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 Posted: Sun Mar 21st, 2010 03:25 am
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ole
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You don't suppose the proximity of Gettysburg to the District of Corruption had anything to do with its popularity, do you? Part of the reason Lee marched north was to draw troops from Vicksburg and a victory at Gettysburg may have lifted the siege. From that standpoint, Gettysburg is more important. From the standpoint of which had a larger impact, I would say Vicksburg - once it fell. Because the railroads of the south didn't have uniform guages of tracks, freight had to frequently be unloaded and reloaded to move it to destination. That, as much as anything, was the importance of Vicksburg, to be able to move supplies more efficiently. After that, supplies had to come from the southeast which was slower, and the quantity much lower.
Way too much to pass up.

Part of the reason Lee gave Davis for not sending troops west to relieve V'burg was that he needed them to invade Pennsylvania. The jury is still out on what he was really thinking.

Vicksburg was symbolic. Across the river was a short railroad reaching to near Texas. On its own side of the river was a short railroad reaching to Jackson. There wasn't a whole bunch of Texas food destined for Confederate forces crossing the river at Vicksburg. Its value was primarily in the free traffic on the river.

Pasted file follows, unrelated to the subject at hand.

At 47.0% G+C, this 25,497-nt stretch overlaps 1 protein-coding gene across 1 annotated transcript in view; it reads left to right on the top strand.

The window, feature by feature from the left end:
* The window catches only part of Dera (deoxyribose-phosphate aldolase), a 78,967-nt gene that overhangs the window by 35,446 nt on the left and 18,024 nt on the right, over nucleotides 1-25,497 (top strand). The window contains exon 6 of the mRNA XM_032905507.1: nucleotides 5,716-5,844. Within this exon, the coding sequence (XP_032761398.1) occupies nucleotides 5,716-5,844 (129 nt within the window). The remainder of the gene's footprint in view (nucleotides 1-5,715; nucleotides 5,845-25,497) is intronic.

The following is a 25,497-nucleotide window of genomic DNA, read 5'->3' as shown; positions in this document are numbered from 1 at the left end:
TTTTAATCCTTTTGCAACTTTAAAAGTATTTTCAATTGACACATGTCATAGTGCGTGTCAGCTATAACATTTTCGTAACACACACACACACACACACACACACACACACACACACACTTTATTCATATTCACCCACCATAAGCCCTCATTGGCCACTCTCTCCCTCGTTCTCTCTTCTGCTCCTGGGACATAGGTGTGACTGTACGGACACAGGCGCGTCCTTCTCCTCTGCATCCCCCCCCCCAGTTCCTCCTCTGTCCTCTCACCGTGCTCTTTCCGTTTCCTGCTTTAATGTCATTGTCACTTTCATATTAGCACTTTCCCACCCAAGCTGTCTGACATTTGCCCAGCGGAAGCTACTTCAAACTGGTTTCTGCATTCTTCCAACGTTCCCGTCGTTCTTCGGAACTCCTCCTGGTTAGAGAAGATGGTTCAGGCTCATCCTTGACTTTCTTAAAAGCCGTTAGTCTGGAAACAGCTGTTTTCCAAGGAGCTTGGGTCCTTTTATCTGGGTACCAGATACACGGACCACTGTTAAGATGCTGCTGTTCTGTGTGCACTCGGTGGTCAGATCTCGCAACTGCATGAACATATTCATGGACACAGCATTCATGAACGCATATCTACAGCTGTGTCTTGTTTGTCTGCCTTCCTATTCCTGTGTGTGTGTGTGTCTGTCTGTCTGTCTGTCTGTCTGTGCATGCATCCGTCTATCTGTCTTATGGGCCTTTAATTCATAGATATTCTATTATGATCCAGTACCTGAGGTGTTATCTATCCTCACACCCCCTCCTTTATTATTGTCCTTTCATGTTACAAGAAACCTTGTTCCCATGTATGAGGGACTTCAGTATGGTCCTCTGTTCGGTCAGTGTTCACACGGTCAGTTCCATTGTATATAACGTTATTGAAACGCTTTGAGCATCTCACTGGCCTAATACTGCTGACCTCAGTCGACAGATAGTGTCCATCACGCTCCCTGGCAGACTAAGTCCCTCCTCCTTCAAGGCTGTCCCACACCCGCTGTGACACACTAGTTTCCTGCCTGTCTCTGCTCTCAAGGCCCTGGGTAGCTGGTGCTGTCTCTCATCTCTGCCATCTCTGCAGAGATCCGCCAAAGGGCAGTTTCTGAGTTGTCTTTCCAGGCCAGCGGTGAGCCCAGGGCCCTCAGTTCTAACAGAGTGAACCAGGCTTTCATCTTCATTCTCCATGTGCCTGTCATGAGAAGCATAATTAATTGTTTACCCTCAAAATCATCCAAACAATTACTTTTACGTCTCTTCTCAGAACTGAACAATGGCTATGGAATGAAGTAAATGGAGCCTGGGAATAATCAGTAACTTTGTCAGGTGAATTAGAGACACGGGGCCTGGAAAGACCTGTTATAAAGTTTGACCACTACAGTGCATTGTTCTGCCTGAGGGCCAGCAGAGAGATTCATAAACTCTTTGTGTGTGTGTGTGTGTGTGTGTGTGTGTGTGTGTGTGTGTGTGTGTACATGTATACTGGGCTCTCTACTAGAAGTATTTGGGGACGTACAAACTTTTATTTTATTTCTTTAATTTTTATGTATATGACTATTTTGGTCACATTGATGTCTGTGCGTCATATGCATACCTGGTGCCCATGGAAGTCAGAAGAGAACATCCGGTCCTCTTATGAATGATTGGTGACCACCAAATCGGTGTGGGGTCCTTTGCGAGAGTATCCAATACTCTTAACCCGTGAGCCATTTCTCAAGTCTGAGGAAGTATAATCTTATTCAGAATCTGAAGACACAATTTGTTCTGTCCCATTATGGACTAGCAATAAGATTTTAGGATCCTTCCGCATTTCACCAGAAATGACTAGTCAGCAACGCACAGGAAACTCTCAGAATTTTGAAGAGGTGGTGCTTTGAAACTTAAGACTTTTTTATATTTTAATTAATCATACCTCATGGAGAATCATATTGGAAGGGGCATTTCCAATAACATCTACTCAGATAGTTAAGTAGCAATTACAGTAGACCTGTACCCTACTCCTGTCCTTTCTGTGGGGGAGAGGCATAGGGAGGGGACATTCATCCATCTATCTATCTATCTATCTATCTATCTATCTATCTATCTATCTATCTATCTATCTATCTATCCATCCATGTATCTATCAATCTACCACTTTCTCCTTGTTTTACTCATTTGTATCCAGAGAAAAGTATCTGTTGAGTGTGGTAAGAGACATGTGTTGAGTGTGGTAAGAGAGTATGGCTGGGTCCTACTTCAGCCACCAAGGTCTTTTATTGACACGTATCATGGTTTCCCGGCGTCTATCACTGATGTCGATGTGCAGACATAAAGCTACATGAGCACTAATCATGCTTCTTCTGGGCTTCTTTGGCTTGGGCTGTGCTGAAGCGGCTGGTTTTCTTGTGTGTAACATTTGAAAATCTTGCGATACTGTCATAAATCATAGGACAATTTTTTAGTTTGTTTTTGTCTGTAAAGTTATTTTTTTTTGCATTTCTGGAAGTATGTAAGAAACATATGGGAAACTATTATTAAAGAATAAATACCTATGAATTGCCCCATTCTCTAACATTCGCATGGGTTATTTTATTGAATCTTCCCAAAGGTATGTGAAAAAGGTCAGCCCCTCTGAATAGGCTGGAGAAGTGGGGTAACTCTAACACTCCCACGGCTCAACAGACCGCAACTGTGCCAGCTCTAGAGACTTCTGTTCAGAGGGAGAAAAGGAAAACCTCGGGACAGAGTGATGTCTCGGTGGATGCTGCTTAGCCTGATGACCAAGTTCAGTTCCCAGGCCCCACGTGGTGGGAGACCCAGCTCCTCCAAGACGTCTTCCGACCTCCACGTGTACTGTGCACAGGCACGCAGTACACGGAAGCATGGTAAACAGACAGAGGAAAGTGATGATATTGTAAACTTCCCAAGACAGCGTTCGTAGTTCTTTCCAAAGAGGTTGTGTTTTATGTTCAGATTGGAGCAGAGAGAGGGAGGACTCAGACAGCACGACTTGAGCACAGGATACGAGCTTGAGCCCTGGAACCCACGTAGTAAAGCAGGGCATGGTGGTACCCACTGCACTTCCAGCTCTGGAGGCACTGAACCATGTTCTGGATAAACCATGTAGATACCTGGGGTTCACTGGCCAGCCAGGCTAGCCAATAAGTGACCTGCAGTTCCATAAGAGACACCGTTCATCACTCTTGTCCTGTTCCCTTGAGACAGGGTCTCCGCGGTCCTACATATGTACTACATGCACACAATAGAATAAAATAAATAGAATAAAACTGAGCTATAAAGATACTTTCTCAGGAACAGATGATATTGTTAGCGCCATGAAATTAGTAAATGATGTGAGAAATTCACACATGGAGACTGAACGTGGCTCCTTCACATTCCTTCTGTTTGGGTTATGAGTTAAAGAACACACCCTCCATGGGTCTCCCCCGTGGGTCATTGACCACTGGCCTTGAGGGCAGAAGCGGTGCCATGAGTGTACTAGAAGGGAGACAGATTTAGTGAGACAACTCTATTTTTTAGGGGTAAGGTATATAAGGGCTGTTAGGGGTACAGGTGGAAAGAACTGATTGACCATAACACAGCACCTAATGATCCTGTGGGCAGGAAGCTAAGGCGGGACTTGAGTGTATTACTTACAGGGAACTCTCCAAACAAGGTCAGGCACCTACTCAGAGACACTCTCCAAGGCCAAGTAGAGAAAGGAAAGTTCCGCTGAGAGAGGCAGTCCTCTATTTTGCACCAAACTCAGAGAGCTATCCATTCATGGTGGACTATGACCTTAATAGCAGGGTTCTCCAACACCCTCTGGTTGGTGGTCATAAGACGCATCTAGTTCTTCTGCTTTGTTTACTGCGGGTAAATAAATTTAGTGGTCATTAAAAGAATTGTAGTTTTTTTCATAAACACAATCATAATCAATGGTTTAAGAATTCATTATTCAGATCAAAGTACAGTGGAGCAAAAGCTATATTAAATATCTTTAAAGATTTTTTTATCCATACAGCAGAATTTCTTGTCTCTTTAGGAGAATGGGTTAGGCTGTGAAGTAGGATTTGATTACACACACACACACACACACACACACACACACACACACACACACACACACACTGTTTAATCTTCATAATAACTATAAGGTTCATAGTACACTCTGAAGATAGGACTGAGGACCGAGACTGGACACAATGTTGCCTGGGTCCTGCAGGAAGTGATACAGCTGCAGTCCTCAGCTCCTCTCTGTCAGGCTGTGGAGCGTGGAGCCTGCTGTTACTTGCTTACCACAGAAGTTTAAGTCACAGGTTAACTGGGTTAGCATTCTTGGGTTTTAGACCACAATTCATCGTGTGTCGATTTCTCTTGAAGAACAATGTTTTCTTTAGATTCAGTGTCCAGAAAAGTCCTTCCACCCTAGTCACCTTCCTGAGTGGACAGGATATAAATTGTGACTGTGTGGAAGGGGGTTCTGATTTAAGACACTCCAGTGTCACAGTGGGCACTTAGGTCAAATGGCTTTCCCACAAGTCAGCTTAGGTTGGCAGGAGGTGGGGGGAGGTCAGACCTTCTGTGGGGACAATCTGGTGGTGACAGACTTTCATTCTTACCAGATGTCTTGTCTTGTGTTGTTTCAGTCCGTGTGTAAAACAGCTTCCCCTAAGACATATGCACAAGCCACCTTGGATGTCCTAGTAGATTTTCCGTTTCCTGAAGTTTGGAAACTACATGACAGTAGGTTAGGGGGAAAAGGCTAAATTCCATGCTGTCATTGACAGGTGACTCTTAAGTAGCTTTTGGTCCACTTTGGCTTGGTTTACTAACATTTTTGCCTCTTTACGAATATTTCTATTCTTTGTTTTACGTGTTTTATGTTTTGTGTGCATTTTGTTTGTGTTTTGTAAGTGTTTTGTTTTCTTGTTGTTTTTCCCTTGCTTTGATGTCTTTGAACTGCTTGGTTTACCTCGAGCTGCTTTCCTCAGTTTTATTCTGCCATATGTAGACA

The problem with southern rails was not so much the different gauges (most were actually the same gauge), but the inability to keep them running and the sorry idea that few went anywhere. The practice was, and it was true in the north as well, that (for example) this RR went from Cleveland to Cincinnati. Across town, there was another RR that went to Chicago and back. On the other side of town was another that went to Pittsburgh. Nothing connected. Investors would build a road to sell Pittsburg steel in Cincinnati, but they didn't figure on selling it in Chicago or Indianapolis as well. But, in spite of the disconnect, one could actually get from Chicago to the District of Corruption on trains (love that name). Try getting from Atlanta to Charleston. Only possible.

Another problem with southern rails was that many were designed simply to get cotton bales to the nearest river. Nobody built rails to get Kentucky grain to Georgia or Alabama.

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